09 May It’s Monday! DIY Literacy – We Have the Power
DIY Literacy: Teaching Tools for Differentiation, Rigor and Independence by Kate Roberts and Maggie Beattie Roberts
We first heard about demonstration notebooks when we attended Kate and Maggie’s session at #NCTE2015. As soon as they showed how a demonstration notebook could be repeatedly used as an interactive instructional tool during small group and individual instruction, we turned to each other and whispered, “Now that is brilliant!” It is a teaching tool that is responsive to students’ needs, helps you collect authentic formative data as you teach, and is always at your fingertips – WOW!
So you will not be surprised when we tell you that yes, we love Kate and Maggie’s DIY video series. And yes, we preordered our copies of DIY Literacy so the books would arrive on our doorsteps the day it was published. And yes, we put this book right on the top of our TBR piles as soon as it arrived.
DIY Literacy focuses on teaching tools we can co-create with students to help them remember what they learned and to work harder to achieve their goals. As students work with these tools they become independent learners who reflect on their learning, set goals, and create their own action plans. These are the actions that help students engage in learning and find their voice in the assessment process. Thank you Kate and Maggie!
This book empowers all of us to draw on our own expertise and collaborate with colleagues to create these teaching tools. They even quote Glinda, the Good Witch, from the Wizard of Oz, to hit this point home,
“You’ve always had the power, my dear. You had to learn it for yourself.”
Here are just a few of the teaching tools Kate and Maggie describe to help students remember what they are learning and to help them work harder to meet their goals.
“A demonstration notebook is a collection of interactive lessons the teacher can use to demonstrate repeatedly with kids, whether individually in conferences or in small groups across a day, unit, and year (14).”
It is a notebook that contains lessons on those strategies and skills that students have the most difficulty learning. Each lesson in the demonstration notebook contains the following:
- Examples of work before teaching – a sample that needs improvement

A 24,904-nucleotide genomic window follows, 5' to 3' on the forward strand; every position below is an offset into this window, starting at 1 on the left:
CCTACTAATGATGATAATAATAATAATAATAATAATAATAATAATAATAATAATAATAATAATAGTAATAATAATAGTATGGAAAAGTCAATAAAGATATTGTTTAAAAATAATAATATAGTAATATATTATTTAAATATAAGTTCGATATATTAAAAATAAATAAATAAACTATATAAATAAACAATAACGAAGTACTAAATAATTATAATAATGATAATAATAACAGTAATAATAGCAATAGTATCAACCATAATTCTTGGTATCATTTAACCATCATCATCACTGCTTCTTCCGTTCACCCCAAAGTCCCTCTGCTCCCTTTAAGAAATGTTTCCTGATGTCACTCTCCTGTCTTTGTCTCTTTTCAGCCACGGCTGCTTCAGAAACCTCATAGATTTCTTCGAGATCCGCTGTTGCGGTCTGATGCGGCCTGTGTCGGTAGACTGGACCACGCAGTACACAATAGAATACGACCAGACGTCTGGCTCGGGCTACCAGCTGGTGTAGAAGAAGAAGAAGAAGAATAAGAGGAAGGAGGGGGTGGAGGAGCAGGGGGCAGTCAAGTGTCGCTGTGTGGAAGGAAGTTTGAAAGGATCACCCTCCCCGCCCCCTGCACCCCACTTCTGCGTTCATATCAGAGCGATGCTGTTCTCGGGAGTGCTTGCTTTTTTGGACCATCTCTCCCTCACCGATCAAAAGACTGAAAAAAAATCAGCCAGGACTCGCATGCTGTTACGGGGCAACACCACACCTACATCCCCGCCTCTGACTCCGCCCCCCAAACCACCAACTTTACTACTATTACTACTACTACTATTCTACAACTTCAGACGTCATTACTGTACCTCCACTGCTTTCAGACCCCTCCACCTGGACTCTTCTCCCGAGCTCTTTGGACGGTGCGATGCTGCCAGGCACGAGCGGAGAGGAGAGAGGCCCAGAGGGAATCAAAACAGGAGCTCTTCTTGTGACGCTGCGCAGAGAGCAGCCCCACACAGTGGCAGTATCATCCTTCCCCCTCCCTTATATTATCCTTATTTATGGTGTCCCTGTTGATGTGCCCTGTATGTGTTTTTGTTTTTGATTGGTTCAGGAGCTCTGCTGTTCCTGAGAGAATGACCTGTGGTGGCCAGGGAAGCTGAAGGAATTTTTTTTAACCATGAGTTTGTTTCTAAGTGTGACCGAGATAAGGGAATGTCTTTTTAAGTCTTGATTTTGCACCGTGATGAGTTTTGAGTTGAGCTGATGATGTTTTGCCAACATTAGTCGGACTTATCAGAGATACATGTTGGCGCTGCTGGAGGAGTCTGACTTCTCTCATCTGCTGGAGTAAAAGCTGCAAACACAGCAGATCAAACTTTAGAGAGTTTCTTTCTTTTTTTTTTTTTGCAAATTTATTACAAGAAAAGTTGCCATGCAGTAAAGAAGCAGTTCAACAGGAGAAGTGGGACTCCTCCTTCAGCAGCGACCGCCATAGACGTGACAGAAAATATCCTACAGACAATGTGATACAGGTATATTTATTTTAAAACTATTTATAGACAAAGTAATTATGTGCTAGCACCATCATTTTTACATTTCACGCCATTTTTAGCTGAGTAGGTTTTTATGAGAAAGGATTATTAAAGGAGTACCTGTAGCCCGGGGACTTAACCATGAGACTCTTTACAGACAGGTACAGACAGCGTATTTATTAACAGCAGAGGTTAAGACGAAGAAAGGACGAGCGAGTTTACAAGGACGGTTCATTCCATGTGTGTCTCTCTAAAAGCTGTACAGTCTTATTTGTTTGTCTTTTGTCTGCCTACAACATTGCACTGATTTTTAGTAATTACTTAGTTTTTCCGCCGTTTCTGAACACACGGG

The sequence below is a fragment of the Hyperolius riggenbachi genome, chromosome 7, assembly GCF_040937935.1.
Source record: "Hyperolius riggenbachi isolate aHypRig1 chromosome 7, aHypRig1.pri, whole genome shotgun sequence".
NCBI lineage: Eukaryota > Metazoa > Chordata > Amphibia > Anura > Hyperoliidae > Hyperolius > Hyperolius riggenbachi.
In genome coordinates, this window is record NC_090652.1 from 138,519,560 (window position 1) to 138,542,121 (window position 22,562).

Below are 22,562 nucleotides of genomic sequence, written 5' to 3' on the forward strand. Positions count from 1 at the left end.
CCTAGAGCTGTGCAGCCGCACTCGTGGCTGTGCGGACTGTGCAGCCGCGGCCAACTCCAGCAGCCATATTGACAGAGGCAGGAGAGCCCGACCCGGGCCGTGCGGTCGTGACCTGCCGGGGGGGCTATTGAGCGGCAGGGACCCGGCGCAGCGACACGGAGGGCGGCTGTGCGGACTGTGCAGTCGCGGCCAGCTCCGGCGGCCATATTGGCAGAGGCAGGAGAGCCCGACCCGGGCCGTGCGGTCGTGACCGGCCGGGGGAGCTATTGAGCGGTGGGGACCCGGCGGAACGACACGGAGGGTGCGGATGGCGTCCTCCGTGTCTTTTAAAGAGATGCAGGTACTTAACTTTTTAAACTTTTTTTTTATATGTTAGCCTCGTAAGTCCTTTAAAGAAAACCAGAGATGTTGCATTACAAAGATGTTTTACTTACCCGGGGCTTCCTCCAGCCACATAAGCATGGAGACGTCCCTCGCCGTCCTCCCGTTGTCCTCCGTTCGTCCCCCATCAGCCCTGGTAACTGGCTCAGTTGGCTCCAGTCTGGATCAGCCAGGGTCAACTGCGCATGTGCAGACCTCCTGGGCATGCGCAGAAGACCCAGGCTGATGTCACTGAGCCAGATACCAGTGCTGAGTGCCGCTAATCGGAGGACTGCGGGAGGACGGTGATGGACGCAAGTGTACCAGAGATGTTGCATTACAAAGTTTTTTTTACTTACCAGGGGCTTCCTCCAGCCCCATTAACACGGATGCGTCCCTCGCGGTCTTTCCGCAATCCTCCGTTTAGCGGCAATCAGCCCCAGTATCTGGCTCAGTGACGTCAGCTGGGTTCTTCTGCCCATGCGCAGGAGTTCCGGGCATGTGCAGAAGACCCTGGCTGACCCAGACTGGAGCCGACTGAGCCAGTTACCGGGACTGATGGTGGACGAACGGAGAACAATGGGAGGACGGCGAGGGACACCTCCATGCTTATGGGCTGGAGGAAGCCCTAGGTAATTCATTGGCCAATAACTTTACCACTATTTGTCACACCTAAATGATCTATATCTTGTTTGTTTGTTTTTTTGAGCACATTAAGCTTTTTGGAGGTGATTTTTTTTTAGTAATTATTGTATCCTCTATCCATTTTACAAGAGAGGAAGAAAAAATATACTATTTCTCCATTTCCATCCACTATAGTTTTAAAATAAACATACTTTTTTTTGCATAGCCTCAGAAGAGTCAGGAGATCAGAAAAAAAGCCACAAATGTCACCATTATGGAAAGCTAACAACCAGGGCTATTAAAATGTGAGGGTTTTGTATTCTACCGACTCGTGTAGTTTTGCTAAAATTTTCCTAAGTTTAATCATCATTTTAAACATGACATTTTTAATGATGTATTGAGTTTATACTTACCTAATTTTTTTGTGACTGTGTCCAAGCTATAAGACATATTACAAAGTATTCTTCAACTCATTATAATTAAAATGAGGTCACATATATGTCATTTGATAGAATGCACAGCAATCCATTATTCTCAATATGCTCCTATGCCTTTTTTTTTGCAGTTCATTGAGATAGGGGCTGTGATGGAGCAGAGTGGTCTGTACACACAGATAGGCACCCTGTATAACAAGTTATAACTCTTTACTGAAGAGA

- Strategies or prompts for students to use or try
- Examples of work after teaching
- A place for students to try the strategy (15).
Here is a video from the Kate and Maggie’s DIY video series showing how to create a demonstration notebook.
Micro-progression of Skills
“Micro-progressions show the way toward a higher level of work (17).” It is a series of student work examples written from simple to complex to help students reflect on their current understanding and to help them know how to improve their work.
Each micro-progression contains the following:
- A model at each level made by the teacher and/or students.
- Clear criteria naming each level of the skill.
- A focus skill for the micro-progression.
- A form of leveling. (17)
In this video from the Teachers College Reading and Project, Nekia uses a micro-progression to improve student understanding of how to infer the theme in a text.
And here is Kate and Maggie explaining the nuts and bolts of how to create a micro-progression.
Bookmarks: Creating Personalized Action Plans
The bookmarks Kate and Maggie write about are a bit different from the more traditional bookmarks. “Students use these bookmarks to write down the strategies they want or need to remember – book marks can act as a helpful “grocery list” of tips (19).”
- Bookmarks are small enough for students to carry and use while they work.
- Student bookmarks can include icons or drawing of each of them.
In this video Kate and Maggie explain to how create student bookmarks to promote independence.
If you are like us and are continually looking for ways to refine your teaching, you will love reading DIY Literacy. This book introduced us to some new tools to use in the classroom, helped us continually refine our practices, and taught us new ways to support students as they travel down the “yellow brick road” towards becoming independent thinkers and problem solvers.